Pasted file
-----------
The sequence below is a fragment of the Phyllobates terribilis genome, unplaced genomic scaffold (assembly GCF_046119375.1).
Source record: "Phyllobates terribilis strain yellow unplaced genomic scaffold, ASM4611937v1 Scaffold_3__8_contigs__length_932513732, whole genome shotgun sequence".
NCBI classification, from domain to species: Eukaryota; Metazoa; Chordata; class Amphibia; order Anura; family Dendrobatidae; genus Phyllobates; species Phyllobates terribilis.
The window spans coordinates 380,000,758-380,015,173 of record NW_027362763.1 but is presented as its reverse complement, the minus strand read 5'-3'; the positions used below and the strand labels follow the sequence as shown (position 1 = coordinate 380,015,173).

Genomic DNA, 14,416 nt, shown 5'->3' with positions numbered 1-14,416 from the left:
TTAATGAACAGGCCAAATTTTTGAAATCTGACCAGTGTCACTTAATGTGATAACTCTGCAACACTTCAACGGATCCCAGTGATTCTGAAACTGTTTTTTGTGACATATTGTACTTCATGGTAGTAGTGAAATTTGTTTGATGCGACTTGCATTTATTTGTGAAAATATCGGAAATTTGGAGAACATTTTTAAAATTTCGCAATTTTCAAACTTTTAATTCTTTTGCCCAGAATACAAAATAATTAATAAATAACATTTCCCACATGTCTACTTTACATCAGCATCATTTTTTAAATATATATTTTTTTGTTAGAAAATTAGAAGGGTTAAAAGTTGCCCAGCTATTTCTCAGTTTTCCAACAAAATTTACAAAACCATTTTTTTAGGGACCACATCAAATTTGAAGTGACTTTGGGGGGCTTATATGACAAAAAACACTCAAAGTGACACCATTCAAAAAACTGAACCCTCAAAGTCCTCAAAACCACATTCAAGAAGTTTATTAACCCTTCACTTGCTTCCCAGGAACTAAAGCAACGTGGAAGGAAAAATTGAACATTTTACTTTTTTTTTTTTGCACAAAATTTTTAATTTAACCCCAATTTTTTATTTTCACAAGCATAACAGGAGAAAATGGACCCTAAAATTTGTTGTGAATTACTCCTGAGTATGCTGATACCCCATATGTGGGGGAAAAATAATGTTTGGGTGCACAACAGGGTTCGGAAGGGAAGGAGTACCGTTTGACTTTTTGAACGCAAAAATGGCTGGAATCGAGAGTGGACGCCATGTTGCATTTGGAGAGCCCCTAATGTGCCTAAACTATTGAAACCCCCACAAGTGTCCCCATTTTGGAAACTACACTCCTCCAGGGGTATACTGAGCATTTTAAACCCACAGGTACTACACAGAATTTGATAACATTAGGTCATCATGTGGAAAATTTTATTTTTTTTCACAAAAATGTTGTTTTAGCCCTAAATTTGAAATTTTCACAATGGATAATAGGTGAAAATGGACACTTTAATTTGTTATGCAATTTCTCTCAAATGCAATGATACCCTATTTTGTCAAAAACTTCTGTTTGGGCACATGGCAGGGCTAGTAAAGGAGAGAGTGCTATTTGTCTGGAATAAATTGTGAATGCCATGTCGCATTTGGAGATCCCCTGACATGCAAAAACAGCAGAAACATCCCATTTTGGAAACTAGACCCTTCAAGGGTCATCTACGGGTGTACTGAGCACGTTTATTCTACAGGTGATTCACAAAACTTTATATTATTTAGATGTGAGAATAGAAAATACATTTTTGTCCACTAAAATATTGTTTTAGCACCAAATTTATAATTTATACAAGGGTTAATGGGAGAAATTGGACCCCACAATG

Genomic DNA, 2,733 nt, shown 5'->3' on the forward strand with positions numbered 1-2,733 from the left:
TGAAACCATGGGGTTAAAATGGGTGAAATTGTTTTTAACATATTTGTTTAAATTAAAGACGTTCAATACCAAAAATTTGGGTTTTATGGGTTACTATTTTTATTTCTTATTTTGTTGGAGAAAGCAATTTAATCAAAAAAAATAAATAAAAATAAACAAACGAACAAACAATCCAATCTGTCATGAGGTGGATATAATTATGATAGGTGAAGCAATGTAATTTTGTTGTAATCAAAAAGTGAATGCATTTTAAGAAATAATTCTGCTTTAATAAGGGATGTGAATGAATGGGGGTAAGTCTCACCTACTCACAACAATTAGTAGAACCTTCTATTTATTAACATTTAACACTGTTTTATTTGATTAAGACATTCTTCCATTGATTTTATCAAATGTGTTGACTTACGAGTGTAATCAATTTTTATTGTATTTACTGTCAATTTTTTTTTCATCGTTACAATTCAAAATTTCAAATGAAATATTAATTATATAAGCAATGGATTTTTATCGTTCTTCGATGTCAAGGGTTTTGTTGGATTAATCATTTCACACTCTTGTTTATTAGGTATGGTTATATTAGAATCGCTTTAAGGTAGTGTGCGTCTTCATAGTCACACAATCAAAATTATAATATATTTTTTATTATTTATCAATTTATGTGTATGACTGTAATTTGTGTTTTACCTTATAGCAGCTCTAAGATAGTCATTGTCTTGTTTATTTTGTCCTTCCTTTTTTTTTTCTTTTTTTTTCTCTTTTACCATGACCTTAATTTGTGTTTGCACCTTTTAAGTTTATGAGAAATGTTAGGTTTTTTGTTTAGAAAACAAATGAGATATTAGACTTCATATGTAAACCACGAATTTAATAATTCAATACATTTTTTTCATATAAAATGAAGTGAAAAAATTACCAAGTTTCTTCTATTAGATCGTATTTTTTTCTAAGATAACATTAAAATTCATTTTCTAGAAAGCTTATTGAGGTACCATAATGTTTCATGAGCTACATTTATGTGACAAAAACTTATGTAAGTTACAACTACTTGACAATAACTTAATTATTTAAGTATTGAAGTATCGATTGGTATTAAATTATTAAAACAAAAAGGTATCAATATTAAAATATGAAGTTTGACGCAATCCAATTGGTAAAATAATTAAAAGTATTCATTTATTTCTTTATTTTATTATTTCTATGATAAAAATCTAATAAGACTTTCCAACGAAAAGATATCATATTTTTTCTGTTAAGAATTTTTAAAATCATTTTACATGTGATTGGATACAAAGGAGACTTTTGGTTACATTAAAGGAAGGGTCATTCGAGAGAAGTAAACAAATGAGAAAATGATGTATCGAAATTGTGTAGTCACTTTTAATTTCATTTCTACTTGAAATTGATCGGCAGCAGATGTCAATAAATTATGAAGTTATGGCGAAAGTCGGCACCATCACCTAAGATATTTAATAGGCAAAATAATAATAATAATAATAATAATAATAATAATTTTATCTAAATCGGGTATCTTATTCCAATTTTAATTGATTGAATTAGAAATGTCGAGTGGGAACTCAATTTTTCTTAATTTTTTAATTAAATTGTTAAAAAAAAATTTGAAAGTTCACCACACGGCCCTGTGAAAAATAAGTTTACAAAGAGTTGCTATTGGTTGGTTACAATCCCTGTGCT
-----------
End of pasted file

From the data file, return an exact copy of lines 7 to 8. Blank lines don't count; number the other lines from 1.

Genomic DNA, 2,733 nt, shown 5'->3' on the forward strand with positions numbered 1-2,733 from the left:
TGAAACCATGGGGTTAAAATGGGTGAAATTGTTTTTAACATATTTGTTTAAATTAAAGACGTTCAATACCAAAAATTTGGGTTTTATGGGTTACTATTTTTATTTCTTATTTTGTTGGAGAAAGCAATTTAATCAAAAAAAATAAATAAAAATAAACAAACGAACAAACAATCCAATCTGTCATGAGGTGGATATAATTATGATAGGTGAAGCAATGTAATTTTGTTGTAATCAAAAAGTGAATGCATTTTAAGAAATAATTCTGCTTTAATAAGGGATGTGAATGAATGGGGGTAAGTCTCACCTACTCACAACAATTAGTAGAACCTTCTATTTATTAACATTTAACACTGTTTTATTTGATTAAGACATTCTTCCATTGATTTTATCAAATGTGTTGACTTACGAGTGTAATCAATTTTTATTGTATTTACTGTCAATTTTTTTTTCATCGTTACAATTCAAAATTTCAAATGAAATATTAATTATATAAGCAATGGATTTTTATCGTTCTTCGATGTCAAGGGTTTTGTTGGATTAATCATTTCACACTCTTGTTTATTAGGTATGGTTATATTAGAATCGCTTTAAGGTAGTGTGCGTCTTCATAGTCACACAATCAAAATTATAATATATTTTTTATTATTTATCAATTTATGTGTATGACTGTAATTTGTGTTTTACCTTATAGCAGCTCTAAGATAGTCATTGTCTTGTTTATTTTGTCCTTCCTTTTTTTTTTCTTTTTTTTTCTCTTTTACCATGACCTTAATTTGTGTTTGCACCTTTTAAGTTTATGAGAAATGTTAGGTTTTTTGTTTAGAAAACAAATGAGATATTAGACTTCATATGTAAACCACGAATTTAATAATTCAATACATTTTTTTCATATAAAATGAAGTGAAAAAATTACCAAGTTTCTTCTATTAGATCGTATTTTTTTCTAAGATAACATTAAAATTCATTTTCTAGAAAGCTTATTGAGGTACCATAATGTTTCATGAGCTACATTTATGTGACAAAAACTTATGTAAGTTACAACTACTTGACAATAACTTAATTATTTAAGTATTGAAGTATCGATTGGTATTAAATTATTAAAACAAAAAGGTATCAATATTAAAATATGAAGTTTGACGCAATCCAATTGGTAAAATAATTAAAAGTATTCATTTATTTCTTTATTTTATTATTTCTATGATAAAAATCTAATAAGACTTTCCAACGAAAAGATATCATATTTTTTCTGTTAAGAATTTTTAAAATCATTTTACATGTGATTGGATACAAAGGAGACTTTTGGTTACATTAAAGGAAGGGTCATTCGAGAGAAGTAAACAAATGAGAAAATGATGTATCGAAATTGTGTAGTCACTTTTAATTTCATTTCTACTTGAAATTGATCGGCAGCAGATGTCAATAAATTATGAAGTTATGGCGAAAGTCGGCACCATCACCTAAGATATTTAATAGGCAAAATAATAATAATAATAATAATAATAATAATAATTTTATCTAAATCGGGTATCTTATTCCAATTTTAATTGATTGAATTAGAAATGTCGAGTGGGAACTCAATTTTTCTTAATTTTTTAATTAAATTGTTAAAAAAAAATTTGAAAGTTCACCACACGGCCCTGTGAAAAATAAGTTTACAAAGAGTTGCTATTGGTTGGTTACAATCCCTGTGCT